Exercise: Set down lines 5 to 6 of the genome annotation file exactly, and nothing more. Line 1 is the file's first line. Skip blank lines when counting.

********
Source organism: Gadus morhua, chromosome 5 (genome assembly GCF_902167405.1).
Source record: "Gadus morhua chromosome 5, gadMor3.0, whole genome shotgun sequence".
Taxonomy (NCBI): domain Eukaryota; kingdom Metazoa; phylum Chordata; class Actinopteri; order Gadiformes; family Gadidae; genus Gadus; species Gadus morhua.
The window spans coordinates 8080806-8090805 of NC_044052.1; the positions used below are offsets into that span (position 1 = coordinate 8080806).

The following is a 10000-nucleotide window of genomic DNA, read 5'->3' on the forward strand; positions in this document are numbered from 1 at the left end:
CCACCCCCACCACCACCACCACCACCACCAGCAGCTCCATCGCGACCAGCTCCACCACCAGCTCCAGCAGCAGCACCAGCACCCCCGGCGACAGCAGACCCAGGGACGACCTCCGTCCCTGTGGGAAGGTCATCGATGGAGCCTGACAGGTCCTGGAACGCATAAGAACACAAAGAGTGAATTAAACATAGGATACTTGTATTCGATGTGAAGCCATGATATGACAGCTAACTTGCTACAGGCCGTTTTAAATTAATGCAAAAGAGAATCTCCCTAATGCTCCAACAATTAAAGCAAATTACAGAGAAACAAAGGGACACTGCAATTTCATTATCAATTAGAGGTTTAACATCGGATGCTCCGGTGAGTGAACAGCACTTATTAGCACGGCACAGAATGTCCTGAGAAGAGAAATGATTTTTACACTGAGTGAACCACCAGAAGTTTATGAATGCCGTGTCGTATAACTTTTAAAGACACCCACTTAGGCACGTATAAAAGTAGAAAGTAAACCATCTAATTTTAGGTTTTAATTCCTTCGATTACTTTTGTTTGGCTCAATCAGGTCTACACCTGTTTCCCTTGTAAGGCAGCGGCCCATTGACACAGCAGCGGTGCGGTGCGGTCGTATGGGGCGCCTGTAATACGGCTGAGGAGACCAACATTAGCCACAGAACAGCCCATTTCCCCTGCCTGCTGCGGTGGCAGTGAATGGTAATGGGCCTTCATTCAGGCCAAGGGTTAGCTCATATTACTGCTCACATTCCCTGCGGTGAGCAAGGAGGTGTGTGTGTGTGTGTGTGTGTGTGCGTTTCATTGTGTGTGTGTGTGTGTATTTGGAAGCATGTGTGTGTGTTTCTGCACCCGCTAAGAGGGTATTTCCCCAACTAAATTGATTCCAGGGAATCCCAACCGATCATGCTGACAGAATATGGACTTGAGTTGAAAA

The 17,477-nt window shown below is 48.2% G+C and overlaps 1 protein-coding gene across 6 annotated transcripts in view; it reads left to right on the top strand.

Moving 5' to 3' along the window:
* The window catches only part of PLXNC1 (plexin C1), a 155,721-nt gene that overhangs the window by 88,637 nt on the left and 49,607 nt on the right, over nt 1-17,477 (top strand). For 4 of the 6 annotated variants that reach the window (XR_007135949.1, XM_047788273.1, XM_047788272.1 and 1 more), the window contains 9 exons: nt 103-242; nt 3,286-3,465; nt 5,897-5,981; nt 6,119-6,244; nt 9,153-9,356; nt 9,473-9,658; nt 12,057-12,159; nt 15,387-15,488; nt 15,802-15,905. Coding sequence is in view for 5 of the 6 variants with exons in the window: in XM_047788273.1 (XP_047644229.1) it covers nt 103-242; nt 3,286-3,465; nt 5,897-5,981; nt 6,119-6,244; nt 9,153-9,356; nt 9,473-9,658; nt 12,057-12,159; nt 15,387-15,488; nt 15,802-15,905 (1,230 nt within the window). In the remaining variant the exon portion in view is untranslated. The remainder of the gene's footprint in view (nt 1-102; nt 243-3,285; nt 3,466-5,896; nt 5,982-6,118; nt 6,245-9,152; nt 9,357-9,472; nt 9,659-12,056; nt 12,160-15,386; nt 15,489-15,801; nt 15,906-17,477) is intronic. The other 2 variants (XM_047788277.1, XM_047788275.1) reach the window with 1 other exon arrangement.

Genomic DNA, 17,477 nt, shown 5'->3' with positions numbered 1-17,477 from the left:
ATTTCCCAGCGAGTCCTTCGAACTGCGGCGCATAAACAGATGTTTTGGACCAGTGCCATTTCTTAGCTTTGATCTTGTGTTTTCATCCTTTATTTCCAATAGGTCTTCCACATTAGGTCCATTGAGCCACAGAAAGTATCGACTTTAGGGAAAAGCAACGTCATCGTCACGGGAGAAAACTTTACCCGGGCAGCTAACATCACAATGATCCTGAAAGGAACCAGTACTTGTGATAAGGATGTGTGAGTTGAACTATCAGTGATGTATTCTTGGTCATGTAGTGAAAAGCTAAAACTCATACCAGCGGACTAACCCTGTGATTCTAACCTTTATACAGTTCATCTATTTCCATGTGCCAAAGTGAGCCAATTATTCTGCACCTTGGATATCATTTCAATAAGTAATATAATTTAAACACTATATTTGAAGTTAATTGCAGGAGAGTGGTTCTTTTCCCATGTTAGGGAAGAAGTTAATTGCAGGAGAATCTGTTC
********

The following is a 10000-nucleotide window of genomic DNA, read 5'->3' on the forward strand; positions in this document are numbered from 1 at the left end:
CCACCCCCACCACCACCACCACCACCACCAGCAGCTCCATCGCGACCAGCTCCACCACCAGCTCCAGCAGCAGCACCAGCACCCCCGGCGACAGCAGACCCAGGGACGACCTCCGTCCCTGTGGGAAGGTCATCGATGGAGCCTGACAGGTCCTGGAACGCATAAGAACACAAAGAGTGAATTAAACATAGGATACTTGTATTCGATGTGAAGCCATGATATGACAGCTAACTTGCTACAGGCCGTTTTAAATTAATGCAAAAGAGAATCTCCCTAATGCTCCAACAATTAAAGCAAATTACAGAGAAACAAAGGGACACTGCAATTTCATTATCAATTAGAGGTTTAACATCGGATGCTCCGGTGAGTGAACAGCACTTATTAGCACGGCACAGAATGTCCTGAGAAGAGAAATGATTTTTACACTGAGTGAACCACCAGAAGTTTATGAATGCCGTGTCGTATAACTTTTAAAGACACCCACTTAGGCACGTATAAAAGTAGAAAGTAAACCATCTAATTTTAGGTTTTAATTCCTTCGATTACTTTTGTTTGGCTCAATCAGGTCTACACCTGTTTCCCTTGTAAGGCAGCGGCCCATTGACACAGCAGCGGTGCGGTGCGGTCGTATGGGGCGCCTGTAATACGGCTGAGGAGACCAACATTAGCCACAGAACAGCCCATTTCCCCTGCCTGCTGCGGTGGCAGTGAATGGTAATGGGCCTTCATTCAGGCCAAGGGTTAGCTCATATTACTGCTCACATTCCCTGCGGTGAGCAAGGAGGTGTGTGTGTGTGTGTGTGTGTGTGCGTTTCATTGTGTGTGTGTGTGTGTATTTGGAAGCATGTGTGTGTGTTTCTGCACCCGCTAAGAGGGTATTTCCCCAACTAAATTGATTCCAGGGAATCCCAACCGATCATGCTGACAGAATATGGACTTGAGTTGAAAA